Bike- DNF, 11.75 miles, Crashed on descent into Keene at 32.9 MPH
As soon as I pulled away from transition, the rains became torrential. It also started to thunder and there were flashes of lightning in the sky. I subsequently found out that the race organizers actually cancelled the second loop of the swim and pulled competitors out of the water. In fact, Ironman only counted the first loop of the swim course toward the total race times to level the playing field since everyone did not have the opportunity to finish the swim.
On the way out of transition, there is an immediate steep downhill into a hard left turn which was treacherous in the rain. I knew that I would have to be cautious on course as the weather was really sketchy. As I headed out on course I was feeling relaxed and strong. The plan was to ride conservatively on the first loop with a target wattage of 245 and a cap of 280 on the sustained climbs. Prior to the long descent there is a long grinding climb up toward the ski jumps. I was holding my goal wattage easily and staying amongst the age group leaders. I was feeling relaxed and confident. The rain was ebbing and flowing with periods of heavy and light rain. As I got to the top of the descent the skies really opened up.
The early parts of the descent were fast but manageable. I was tucking in my aero position aggressively but not taking any unnecessary risks on the bends in the road. I was actually able to pass a few guys in the early part of the descent. Shortly thereafter you hit a real steep section and my Garmin had me at 48.5 mph at top speed. I was white knuckling it and locking onto my base bar with all my strength. It was terrifying in the rain. After making it through the really fast section there is a less insane section where my speeds were consistently in the 30's. This is where my day would come to an end.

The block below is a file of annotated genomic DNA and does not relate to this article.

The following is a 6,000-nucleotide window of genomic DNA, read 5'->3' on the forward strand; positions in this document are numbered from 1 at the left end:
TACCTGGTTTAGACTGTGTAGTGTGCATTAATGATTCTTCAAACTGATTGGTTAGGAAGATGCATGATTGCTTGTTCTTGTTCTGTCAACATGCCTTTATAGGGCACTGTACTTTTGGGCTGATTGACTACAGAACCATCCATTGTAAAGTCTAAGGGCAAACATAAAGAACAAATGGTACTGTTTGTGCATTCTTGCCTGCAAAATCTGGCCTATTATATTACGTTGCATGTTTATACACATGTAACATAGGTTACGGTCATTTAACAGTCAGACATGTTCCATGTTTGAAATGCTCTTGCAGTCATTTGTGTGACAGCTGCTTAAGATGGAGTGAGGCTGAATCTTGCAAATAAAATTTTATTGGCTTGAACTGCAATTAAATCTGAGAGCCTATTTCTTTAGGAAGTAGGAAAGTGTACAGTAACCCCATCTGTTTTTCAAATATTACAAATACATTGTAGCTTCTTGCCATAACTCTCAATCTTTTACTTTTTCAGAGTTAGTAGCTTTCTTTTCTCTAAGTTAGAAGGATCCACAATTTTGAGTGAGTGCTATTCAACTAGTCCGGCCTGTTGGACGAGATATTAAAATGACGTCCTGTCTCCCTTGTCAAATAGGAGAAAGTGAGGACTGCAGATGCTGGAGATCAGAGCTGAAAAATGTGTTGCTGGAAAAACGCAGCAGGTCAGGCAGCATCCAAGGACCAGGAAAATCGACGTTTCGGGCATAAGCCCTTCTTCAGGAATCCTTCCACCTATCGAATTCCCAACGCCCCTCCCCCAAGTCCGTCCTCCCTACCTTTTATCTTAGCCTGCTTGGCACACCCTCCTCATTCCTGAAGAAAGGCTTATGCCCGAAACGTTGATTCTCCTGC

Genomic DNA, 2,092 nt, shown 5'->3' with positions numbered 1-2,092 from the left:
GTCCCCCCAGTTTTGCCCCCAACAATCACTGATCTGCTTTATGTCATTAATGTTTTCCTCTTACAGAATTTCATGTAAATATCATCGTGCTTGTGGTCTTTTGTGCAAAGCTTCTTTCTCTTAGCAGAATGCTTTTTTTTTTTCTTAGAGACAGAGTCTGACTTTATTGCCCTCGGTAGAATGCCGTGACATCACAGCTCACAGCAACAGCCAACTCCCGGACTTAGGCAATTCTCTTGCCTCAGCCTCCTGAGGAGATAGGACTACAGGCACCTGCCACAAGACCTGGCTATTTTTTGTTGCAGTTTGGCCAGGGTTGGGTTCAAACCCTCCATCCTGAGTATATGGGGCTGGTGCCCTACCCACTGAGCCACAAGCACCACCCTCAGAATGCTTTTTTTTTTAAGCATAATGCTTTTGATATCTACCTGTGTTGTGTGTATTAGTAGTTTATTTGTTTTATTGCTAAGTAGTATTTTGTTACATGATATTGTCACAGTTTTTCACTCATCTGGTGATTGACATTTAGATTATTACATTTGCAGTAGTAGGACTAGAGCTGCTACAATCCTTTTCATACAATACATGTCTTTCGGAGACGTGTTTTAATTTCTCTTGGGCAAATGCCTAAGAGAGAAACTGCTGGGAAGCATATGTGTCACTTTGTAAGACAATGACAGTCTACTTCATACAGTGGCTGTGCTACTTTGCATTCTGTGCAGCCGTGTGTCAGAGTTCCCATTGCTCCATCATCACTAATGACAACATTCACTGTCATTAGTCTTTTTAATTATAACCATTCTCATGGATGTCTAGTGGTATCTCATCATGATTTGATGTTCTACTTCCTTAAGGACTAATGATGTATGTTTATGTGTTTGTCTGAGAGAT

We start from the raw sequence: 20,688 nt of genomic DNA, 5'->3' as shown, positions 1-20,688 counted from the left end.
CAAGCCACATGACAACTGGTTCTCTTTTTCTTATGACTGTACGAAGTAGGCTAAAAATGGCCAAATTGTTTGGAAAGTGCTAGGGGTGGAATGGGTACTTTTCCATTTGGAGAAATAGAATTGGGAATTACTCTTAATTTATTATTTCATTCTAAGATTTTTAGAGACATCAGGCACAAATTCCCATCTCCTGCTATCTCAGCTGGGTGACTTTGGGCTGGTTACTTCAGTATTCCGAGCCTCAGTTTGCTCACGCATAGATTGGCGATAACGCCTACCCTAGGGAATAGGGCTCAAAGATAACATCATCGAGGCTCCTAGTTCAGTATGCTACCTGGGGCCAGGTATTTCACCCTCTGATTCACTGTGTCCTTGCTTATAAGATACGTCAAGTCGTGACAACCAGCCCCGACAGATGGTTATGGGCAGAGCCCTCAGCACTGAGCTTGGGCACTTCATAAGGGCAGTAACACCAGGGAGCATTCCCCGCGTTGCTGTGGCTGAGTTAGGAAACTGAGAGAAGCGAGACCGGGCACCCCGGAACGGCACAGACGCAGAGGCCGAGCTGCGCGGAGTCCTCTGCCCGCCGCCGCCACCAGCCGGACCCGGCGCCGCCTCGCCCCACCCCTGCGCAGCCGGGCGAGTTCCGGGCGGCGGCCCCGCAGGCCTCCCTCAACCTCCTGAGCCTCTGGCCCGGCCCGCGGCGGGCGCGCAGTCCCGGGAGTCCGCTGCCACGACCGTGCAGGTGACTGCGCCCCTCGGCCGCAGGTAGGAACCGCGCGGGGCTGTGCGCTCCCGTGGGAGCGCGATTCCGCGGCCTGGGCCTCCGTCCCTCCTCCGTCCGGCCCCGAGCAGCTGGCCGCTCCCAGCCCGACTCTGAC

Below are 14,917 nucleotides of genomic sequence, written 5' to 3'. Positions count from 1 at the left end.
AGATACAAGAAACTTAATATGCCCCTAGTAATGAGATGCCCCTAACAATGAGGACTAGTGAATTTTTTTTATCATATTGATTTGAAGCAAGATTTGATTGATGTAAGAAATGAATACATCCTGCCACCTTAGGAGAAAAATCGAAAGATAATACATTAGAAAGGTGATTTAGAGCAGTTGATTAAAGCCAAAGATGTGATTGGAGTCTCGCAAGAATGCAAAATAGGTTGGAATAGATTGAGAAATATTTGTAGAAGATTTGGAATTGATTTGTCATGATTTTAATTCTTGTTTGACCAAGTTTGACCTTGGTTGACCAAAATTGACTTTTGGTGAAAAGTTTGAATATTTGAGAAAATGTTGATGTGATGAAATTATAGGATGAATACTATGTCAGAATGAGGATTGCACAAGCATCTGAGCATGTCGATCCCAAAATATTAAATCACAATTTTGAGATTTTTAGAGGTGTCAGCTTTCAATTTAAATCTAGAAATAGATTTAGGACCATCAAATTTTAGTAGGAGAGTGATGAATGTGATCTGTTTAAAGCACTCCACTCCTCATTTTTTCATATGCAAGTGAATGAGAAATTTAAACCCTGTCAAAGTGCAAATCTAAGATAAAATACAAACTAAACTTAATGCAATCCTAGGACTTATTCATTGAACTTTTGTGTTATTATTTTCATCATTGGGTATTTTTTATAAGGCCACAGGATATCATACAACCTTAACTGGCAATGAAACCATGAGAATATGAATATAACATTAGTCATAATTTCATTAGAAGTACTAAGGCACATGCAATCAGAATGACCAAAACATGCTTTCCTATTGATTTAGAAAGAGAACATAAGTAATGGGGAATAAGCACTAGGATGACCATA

Large portions of the descent have recently been re-paved but for some reason there are a few sections that were not. As I traveled down the hill I transitioned from a smooth to choppy section. A few moments into the choppy section I hit a bump in the road that was just forceful enough to pop my wet hands off the base bar. In an instant I was off my bike and skidding down the road. It happened so fast that I didn't even have the opportunity to be scared. After hitting the deck, I went through a quick mental check of all my body parts and nothing seemed to be broken. I could see that my skin was in rough shape and I was bleeding from multiple parts of my body. My right forearm looked pretty mangled. As I laid on the pavement trying to gather my wits, a nice gentleman ran from his front yard to help me. Just as he approached an ambulance pulled up. They just happened to be passing by and got to me literally 30 seconds after the crash....you don't get luckier than that. Before I knew it I was in the ambulance and getting checked out. They were dressing my wounds and hooking up an IV. I asked if I could continue the race after they cleaned me up and the lead EMT told me that she couldn't stop me but she wouldn't recommend it. She said it in such a way that I knew going to the hospital was the right decision. Before I knew it I was on the way to the hospital and thinking about what could have been. Kona is not to be for another year.